Samsung on Wednesday posted a 25 percent drop in second-quarter operating profits, marking the third straight quarter of profit declines as competition heats up in the smartphone market.
The South Korean electronics giant also warned the second half of 2014 would "remain a challenge" as competition in the mobile market leads to lower device prices and hurts its results.
"Prospects for growth remain unclear as competition over global market share intensifies in the mobile industry," the company said in a press release. "Samsung expects to see its sales of mobile devices increase with the rollout of flagship products and new models, but profitability may suffer due to a heated race over price and product specifications."
At the same time, Samsung said it will focus on releasing "new premium mobile devices, and a new flagship model in the large screen category, along with new mid-to-low-end models with more advanced features and competitive pricing" to address what's expected to be stronger seasonal demand later this year. And it plans to introduce "a more diverse product portfolio" in wearables, a market that's expected to grow.
"Samsung will solidify its smartphone market leadership by further strengthening its product portfolio and leveraging its differentiated technologies and design," the company said.
The results come about a month after Samsung warned its profits and sales would be weak. In an unusual statement labeled "reference material" released with the guidance in early July, Samsung blamed its weak results on a slowdown in overall smartphone market growth and a strong Korean won, among other factors. The company has been counting on new flagship devices, such as the Galaxy S5 smartphone and Galaxy Tab S tablet, to boost results, but competition has been fierce.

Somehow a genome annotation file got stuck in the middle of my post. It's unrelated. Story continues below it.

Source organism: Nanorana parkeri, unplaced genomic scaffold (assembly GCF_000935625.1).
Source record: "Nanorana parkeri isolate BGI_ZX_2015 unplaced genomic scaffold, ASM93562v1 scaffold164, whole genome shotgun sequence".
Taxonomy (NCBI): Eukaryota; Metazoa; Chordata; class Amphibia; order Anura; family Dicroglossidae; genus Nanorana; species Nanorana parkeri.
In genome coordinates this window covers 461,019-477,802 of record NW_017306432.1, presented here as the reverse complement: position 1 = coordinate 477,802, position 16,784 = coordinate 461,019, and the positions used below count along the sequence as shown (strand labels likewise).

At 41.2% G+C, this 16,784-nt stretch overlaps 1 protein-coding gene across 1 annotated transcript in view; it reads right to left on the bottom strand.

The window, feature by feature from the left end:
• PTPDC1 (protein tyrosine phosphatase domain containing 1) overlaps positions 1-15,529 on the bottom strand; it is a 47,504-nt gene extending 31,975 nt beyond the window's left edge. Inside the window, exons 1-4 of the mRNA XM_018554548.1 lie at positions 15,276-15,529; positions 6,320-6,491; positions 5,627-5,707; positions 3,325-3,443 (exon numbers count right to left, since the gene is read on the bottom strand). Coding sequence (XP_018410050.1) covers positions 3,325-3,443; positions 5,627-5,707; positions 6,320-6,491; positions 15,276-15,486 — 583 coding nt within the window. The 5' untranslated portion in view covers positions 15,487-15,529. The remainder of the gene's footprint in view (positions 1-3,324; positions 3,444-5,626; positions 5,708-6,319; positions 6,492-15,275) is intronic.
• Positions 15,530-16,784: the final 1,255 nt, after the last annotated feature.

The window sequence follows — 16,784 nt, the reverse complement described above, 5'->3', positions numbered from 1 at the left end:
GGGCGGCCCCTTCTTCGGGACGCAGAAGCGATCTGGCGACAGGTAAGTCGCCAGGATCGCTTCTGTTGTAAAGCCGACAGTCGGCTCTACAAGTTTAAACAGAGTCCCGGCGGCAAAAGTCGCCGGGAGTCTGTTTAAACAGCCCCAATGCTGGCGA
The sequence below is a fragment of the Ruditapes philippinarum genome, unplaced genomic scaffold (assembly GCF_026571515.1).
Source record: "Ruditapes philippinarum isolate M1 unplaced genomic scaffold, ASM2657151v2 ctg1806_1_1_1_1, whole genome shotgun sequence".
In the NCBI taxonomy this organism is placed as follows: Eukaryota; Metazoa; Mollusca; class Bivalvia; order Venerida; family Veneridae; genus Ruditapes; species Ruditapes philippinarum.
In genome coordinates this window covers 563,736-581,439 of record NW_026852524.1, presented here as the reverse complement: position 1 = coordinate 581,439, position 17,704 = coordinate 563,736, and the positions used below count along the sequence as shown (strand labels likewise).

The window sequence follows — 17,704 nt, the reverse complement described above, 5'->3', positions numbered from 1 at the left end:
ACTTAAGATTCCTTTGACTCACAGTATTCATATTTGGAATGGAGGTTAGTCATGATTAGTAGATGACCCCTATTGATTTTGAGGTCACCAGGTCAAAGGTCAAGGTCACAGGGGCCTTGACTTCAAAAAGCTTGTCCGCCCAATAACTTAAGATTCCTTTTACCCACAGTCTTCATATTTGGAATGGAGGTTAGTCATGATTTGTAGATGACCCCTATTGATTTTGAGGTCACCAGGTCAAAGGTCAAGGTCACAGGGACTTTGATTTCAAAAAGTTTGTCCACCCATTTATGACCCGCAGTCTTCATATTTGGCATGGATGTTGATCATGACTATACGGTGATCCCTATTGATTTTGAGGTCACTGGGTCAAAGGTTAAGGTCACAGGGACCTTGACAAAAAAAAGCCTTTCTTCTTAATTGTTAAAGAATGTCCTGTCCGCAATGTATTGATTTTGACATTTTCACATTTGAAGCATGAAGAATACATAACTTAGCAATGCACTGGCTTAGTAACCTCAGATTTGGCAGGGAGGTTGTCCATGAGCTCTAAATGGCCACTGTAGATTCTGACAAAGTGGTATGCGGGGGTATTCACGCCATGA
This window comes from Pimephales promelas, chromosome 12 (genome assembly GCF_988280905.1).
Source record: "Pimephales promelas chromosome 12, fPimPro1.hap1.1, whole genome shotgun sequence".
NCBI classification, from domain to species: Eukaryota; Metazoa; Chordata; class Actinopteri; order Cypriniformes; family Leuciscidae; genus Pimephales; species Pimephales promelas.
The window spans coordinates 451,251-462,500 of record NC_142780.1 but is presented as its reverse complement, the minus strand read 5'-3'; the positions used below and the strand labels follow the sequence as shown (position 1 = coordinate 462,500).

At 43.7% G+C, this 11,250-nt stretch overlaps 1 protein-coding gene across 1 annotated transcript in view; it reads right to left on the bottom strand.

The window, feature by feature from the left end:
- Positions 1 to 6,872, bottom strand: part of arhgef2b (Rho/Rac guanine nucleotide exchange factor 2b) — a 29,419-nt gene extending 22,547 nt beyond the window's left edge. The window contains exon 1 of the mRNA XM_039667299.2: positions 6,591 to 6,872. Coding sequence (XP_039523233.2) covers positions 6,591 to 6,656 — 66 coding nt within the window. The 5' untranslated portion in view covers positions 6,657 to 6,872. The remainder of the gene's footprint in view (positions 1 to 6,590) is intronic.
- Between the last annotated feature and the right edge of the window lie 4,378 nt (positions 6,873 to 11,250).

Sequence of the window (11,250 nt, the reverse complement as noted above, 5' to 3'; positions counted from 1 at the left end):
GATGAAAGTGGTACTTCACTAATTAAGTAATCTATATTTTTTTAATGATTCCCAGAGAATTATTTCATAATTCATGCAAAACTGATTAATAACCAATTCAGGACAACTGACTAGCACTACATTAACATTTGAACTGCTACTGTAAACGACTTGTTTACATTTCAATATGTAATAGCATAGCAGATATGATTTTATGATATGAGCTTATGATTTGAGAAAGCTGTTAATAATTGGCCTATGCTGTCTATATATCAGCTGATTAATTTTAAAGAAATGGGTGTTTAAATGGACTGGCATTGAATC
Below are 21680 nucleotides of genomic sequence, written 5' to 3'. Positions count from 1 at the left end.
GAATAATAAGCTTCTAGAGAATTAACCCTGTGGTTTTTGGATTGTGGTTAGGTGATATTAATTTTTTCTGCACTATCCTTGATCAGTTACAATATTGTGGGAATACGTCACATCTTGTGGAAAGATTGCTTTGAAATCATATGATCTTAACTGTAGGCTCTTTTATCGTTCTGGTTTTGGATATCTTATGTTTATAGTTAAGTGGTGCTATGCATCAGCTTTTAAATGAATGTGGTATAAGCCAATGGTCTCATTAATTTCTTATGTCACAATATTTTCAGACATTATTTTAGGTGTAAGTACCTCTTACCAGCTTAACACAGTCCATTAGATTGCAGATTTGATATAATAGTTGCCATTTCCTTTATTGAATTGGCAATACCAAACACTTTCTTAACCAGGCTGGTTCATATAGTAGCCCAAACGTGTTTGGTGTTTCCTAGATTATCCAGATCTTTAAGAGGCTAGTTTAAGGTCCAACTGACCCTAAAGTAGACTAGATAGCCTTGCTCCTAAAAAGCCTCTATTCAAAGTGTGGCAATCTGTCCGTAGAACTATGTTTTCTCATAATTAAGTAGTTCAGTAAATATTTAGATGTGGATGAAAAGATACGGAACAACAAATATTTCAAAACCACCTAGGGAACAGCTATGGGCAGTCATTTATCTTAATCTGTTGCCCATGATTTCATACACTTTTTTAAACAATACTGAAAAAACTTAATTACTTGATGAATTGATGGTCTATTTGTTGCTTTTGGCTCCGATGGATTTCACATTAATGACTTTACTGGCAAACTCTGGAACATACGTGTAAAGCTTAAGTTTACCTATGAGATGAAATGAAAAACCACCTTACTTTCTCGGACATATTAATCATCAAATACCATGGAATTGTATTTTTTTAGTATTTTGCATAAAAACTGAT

Samsung on Wednesday said market demand for mobile devices typically is low during the second quarter, but overall market demand for smartphones was flat from the first quarter while tablet demand fell slightly. Samsung, though, posted lower shipments for both smartphones and tablets because of increased costs related to sales of the Galaxy S5. Excess inventory in Europe caused sales for the devices to slide, and Samsung increased the amount it spent on marketing to counteract the issue.
Samsung's mobile division, which typically accounts for two-thirds of the company's revenue, recorded a second-quarter operating profit of 4.42 trillion won ($4.31 billion), down 30 percent from the previous year and down 31 percent sequentially. Sales slid 20 percent to 28.45 trillion won ($27.65 billion).
Overall, Samsung's operating profit totaled 7.19 trillion won ($6.99 billion), down from 9.53 trillion won in the year-earlier period. Sales slid 8.9 percent to 52.35 trillion won ($51 billion).